The Role Of Survival In Laura Hillenbrand's Unbroken

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As the American industrialist, Henry Ford, once said, “Life is a series of experiences, each one of which makes us bigger, even though sometimes it is hard to realize this. For the world was built to develop character, and we must learn that the setbacks and grieves which we endure help us in our marching onward.” In Laura Hillenbrand’s nonfiction book Unbroken, the brave Louis Zamperini embodies Ford’s quote when his plane collides into the Pacific during World War II. He has recognized he has a minimal chance of survival, Louie not only tried to keep himself at the brink of survival, but also retain the health of the two other crewmen.

At the beginning of his life, Louie’s delinquent behavior got him into tons of misfortune. More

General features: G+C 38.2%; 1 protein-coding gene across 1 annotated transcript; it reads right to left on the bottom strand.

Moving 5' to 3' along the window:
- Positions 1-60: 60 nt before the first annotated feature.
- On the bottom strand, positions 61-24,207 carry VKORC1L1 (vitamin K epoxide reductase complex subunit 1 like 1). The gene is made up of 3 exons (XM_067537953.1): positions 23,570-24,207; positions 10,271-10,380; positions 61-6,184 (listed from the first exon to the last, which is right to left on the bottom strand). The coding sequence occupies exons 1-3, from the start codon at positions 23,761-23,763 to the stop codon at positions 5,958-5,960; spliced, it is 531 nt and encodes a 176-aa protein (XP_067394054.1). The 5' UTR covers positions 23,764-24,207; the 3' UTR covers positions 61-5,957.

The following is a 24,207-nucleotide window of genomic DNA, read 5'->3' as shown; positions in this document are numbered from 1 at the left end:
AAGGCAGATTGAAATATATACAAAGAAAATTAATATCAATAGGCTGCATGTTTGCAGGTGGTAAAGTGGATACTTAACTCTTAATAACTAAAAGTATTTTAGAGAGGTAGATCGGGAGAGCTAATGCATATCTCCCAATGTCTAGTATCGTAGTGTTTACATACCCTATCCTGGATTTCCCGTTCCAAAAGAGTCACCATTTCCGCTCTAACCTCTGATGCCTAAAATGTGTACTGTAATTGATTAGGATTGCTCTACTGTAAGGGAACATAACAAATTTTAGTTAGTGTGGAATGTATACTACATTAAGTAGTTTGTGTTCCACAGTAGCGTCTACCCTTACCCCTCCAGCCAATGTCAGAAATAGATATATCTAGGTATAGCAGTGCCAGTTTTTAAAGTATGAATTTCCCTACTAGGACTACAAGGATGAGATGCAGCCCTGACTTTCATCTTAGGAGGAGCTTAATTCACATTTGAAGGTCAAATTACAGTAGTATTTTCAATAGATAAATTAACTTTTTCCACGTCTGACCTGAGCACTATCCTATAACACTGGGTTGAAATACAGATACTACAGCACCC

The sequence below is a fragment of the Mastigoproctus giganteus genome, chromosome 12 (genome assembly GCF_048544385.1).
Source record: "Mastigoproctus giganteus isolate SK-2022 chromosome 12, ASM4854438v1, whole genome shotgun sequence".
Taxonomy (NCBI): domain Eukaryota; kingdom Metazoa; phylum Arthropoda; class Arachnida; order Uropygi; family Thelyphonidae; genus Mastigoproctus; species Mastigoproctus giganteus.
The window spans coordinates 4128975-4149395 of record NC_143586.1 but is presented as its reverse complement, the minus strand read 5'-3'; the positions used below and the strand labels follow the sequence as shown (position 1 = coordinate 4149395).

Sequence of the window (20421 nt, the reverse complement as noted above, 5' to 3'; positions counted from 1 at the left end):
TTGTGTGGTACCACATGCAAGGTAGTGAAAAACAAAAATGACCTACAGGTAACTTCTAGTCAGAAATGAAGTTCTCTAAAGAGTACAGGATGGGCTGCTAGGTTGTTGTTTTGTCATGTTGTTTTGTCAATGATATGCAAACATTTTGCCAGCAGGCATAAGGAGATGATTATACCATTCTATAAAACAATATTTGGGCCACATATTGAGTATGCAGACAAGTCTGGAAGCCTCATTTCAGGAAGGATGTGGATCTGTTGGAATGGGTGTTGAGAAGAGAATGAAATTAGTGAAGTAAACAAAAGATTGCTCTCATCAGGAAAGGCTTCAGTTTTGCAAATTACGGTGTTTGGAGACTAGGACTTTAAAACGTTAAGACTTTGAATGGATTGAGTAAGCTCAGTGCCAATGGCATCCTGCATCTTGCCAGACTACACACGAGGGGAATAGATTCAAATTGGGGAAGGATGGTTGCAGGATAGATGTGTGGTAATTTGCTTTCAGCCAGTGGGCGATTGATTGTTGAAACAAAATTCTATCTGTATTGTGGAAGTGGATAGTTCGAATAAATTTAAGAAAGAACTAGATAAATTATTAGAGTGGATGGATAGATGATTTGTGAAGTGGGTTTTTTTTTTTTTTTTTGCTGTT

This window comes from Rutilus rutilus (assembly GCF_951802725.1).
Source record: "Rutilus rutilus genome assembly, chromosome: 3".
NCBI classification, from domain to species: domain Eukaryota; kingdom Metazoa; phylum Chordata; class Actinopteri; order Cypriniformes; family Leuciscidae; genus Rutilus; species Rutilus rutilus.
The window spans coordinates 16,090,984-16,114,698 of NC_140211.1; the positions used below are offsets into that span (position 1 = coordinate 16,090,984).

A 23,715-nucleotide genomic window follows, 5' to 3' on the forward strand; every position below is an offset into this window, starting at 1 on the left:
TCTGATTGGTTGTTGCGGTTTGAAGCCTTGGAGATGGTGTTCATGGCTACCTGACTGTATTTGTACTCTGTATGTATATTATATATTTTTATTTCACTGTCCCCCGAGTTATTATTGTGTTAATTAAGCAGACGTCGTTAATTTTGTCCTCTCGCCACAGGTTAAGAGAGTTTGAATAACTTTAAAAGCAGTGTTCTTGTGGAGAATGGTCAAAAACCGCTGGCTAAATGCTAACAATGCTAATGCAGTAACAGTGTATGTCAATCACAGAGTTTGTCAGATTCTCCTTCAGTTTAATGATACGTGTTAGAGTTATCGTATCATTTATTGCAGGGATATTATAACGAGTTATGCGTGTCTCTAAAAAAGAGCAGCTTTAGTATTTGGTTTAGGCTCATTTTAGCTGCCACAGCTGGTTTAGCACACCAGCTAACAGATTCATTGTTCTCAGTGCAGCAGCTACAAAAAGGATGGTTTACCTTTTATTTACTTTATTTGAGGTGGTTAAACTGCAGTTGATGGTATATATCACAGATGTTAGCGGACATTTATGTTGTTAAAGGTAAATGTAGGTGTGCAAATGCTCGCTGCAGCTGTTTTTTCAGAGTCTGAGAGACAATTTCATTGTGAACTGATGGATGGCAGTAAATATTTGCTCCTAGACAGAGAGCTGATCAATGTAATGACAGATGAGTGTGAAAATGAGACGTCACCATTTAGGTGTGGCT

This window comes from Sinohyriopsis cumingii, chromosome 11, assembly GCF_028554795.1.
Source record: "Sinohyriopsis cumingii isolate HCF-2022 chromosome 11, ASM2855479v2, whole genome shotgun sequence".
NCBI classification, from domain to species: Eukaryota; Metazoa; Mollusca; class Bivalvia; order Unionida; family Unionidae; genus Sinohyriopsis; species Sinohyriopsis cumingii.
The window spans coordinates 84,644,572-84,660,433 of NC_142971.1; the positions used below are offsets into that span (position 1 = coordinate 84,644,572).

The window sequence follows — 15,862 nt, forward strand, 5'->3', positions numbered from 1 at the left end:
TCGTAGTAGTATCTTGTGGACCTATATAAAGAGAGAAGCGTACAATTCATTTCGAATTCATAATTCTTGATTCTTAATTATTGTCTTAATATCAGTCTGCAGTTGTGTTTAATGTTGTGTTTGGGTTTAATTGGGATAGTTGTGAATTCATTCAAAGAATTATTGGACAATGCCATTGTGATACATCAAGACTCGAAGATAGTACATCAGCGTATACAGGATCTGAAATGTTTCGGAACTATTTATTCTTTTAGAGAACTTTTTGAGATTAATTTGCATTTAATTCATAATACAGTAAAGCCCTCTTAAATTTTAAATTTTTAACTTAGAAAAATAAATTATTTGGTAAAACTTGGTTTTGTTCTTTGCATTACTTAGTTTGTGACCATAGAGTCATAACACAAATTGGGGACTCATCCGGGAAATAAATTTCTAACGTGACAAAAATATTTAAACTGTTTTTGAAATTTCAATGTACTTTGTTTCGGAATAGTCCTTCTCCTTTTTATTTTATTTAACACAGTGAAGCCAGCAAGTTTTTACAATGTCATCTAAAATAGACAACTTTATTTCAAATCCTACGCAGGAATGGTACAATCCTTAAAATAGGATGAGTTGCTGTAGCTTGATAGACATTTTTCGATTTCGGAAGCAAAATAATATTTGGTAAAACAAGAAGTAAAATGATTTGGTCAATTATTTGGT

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Drafted into the military in 1943. May 27, 1943, Louie awoke prepared for a typical day, not knowing in just hours an event that would put his life through hell. His WW II bomber would crash into the Pacific,a fter Phil had told the lieutenant the plane had not been trustworthy. He had survived the crash. Now that Louie is alive, his mission is to stay conscious. Phil is quickly losing blood and Mac is panicking. Now the one in charge, Louie saves his crewmates, Phil says, “I’m glad it was you, Zamp,” (132). Phil is glad Louie survived because he wouldn’t of survived if it was anyone else. Louie’s courageous aspect had helped keep Phil and himself alive. Remaining positive, Louie had held his head up high even in times of grief. When Mac dies, Louie told him, “he would die tonight” (171), Mac had no reaction. Sadly, he did indeed pass away. Louie had said several prays and watched his body sink deeply into the Pacific Ocean. Louie had been brave enough to tell a soldier the truth, and watch a him leave, even though he and Phil had survived. It would have been better to die in a raft, than suffer one of the most disgusting times in history, being a

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